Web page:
Democrats lost leverage early in health reform debate

Democrats pushing for a government-backed insurance option as part of their health reform strategy are finding out the hard way that, by taking single payer health care off the table early, they have little leverage now to force a strong public plan.

Sens. Max Baucus (D-Mont.) and Charles Grassley (R-Iowa) (WDCpix)

Sens. Max Baucus (D-Mont.) and Charles Grassley (R-Iowa) (WDCpix)

Unlike the Republicans, who adopted the strong conservative position of resisting almost every Democratic reform proposal from the start, Democratic leaders ruled out the liberal single-payer proposal early in the debate. Now in search of a centrist compromise, GOP leaders have plenty of room to maneuver, while Democrats are left facing proposals that either dilute the public option or eliminate it outright. Indeed, the Senate Finance Committee is expected on Tuesday to unveil long-awaited reform legislating promoting the creation of private health cooperatives, not a public plan.

For many health reform and patient advocates, the developments have been a disappointment. After gaining both the White House and large majorities in Congress this year, the Democrats have made comprehensive health reform their top domestic priority. On the campaign trail last year, then-Sen. Obama came out in enthusiastic support of a strong public insurance option to compete with private insurers as a way to control premium costs, which are skyrocketing. In Congress, Democratic leaders in both chambers also gave clear endorsements to the public option. Even conservative Democratic Sen. Max Baucus (D-Mont.), who chairs the Senate Finance panel, promoted such of plan in a November 2008 policy paper detailing his “vision for health care reform.”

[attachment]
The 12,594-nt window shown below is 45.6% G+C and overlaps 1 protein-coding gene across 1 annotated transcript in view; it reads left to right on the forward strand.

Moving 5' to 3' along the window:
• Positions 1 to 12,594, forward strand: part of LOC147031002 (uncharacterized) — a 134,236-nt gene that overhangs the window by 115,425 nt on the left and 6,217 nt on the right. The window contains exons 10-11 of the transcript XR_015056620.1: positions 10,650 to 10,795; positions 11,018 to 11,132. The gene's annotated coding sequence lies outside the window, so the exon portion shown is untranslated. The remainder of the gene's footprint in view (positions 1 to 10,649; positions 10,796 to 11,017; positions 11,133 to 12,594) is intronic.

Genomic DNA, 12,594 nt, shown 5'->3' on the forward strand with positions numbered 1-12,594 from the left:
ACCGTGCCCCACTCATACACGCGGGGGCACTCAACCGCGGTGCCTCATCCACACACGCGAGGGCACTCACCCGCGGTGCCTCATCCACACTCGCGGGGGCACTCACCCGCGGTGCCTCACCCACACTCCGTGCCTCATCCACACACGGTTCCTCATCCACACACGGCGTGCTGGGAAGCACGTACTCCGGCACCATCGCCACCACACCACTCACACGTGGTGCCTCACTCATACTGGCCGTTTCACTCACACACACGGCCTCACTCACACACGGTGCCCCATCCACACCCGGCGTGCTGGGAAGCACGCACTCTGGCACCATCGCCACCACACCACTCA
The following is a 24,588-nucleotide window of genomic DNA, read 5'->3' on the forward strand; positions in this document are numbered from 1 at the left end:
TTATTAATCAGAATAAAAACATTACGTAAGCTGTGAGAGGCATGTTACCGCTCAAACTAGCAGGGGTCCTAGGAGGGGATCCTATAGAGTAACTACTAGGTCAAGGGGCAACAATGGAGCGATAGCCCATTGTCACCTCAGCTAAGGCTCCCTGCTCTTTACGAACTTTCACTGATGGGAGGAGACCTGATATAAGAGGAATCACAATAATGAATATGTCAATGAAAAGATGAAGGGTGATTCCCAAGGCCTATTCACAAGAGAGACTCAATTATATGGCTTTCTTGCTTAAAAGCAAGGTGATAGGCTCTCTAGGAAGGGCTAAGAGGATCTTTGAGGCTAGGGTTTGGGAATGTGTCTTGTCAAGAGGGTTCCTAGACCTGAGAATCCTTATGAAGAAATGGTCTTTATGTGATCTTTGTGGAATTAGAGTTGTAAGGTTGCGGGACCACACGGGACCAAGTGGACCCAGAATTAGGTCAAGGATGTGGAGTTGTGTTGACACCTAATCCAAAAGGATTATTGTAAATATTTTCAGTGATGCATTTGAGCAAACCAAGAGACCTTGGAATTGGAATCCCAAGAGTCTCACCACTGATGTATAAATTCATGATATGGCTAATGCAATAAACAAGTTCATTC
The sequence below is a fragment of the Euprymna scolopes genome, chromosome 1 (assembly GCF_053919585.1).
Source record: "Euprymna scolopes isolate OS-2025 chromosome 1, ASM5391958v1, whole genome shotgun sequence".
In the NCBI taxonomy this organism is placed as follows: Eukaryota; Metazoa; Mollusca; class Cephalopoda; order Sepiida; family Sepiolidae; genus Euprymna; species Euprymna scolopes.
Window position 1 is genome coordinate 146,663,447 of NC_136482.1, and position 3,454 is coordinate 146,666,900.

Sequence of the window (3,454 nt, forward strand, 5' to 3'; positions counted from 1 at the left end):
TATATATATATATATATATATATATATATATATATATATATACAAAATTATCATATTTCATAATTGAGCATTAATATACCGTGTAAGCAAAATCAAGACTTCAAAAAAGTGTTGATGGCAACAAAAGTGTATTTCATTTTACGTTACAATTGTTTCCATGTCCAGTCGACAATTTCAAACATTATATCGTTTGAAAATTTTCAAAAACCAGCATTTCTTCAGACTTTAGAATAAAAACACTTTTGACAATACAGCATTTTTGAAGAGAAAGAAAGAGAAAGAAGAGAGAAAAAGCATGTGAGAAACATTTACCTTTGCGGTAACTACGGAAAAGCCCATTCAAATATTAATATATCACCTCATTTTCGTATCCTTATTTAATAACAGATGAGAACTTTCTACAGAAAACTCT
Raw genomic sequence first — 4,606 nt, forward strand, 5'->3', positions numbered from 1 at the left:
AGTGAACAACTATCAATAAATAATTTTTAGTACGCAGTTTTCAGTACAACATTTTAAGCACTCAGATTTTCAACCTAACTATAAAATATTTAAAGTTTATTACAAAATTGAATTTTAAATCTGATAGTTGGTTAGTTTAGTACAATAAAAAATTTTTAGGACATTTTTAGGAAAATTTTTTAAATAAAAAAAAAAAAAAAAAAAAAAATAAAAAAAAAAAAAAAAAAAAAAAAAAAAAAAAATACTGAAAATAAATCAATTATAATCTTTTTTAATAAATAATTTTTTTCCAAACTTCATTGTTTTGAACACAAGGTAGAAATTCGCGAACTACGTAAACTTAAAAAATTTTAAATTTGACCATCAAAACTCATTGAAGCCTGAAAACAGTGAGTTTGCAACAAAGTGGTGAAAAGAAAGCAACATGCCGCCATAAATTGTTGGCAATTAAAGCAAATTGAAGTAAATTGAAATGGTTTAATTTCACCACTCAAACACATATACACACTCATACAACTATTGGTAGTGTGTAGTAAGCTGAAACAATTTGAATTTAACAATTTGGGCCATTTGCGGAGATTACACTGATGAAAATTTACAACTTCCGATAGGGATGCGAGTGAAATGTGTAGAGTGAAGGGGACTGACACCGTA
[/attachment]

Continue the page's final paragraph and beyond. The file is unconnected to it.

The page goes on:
Republicans have adamantly opposed such a plan. But they’ve also had the advantage of knowing for months that Democrats wouldn’t push for anything more liberal. In August of 2008, for example, Obama said that the best option for health reform might indeed be single payer — which would eliminate private insurers in favor of government-backed, Medicare-style insurance designed to provide universal coverage. But he also conceded that it would be too difficult to launch quickly.

“People don’t have time to wait,” he said.

In May, the White House‚Äôs top health official told lawmakers that single payer coverage “is not something that the president supports.”

In the House, Democratic leaders held just one hearing this year on single payer, almost as an afterthought. And Baucus, for his part, ignored single-payer supporters until June, when Sen. Bernie Sanders (I-Vt.), the only upper-chamber lawmaker to support single-payer health care, set up a meeting between advocates and the Finance chairman.

The message to Republicans was clear: Single-payer health care would be off the table from the start.

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Mike Lillis

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